Review of Ramona (dir Andrea Bagney)

You are currently viewing Review of <em>Ramona </em>(dir Andrea Bagney)

by Rachel Brooks (She/Her)

Artwork by Mary Martin (She/Her)

This review is a part of our Glasgow Film Festival review series. The Film Festival is running between 01/03/23-12/03/23, don’t miss out and go and see some incredible new films.

Ramona opens with a montage of the eponymous character’s typical life in Madrid. Snapshots of Ramona going about her day, working as a nanny, visiting the supermarket, reading in a café, and looking for grey hairs in her reflection.

Her daily life is interrupted by the film’s plot, the well-known story of boy meets girl. In the opening scene, Ramona is relaxing in a bar, preparing for an audition the following day. She strikes up a conversation with the stranger sitting next to her, who turns out to be Bruno, the director she is to audition for. After their tête-à-tête,  Ramona returns home to her boyfriend. She finds herself now torn between two lives, it is these two versions of herself which the film documents intimately. 

Ramona is director Andrea Bagney’s debut (Spanish-language) feature film. Bagney’s influences are detectable in almost every shot; she draws on a wide range of cinema. Nods are made to Ingmar Bergman, Billy Wilder, Noah Baumbach (Frances Ha), Woody Allen (Manhattan and Annie Hall), Richard Linklater (Before Trilogy), and the directors of the French New Wave. Just like one of the most dynamic films of the French New Wave, Jules et Jim directed by François Truffaut, Ramona’s conflict spotlights a love triangle with the protagonist at its heart.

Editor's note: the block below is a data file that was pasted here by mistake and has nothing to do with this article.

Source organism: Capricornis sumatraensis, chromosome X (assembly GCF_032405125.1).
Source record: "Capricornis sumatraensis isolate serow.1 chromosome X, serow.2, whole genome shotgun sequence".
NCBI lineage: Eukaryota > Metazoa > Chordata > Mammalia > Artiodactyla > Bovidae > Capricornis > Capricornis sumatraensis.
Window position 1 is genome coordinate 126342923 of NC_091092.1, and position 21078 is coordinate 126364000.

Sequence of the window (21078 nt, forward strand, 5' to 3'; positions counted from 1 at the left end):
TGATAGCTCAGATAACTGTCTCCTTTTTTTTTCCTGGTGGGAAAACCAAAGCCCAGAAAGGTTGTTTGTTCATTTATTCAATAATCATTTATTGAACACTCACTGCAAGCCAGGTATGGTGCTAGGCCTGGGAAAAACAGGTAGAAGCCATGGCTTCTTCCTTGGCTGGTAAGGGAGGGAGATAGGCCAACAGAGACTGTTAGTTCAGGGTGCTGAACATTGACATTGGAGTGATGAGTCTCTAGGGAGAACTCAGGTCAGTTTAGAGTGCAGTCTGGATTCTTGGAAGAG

It is dramatic. It is romantic. 

Lourdes Hernández (known professionally as Russian Red) charms in the central role as Ramona, an aspiring actress caught between the director Bruno (Bruno Lastra) and her boyfriend Nico (Francesco Carril). Bagney opts primarily for black and white, aside from when Ramona is viewed through a diegetic camera, allowing for an intermingling of her personal and professional lives. In auditions, she is surrounded by colour as she performs dialogues from Annie Hall and Before Sunset. Ramona is an on screen love letter to the cinema Bagney adores. It also looks at the relationship between actor and director: the intensity of this relationship, the emotions involved and the intermingling of art and life.

Ramona is premiering at the Glasgow Film Festival this month. You can catch it on the big screen at GFT on the 7th and 8th of March. Whether you are familiar or unfamiliar with Bagney’s influences, there is an inimitable charm to her script and storytelling that makes Ramona well worth a watch. 


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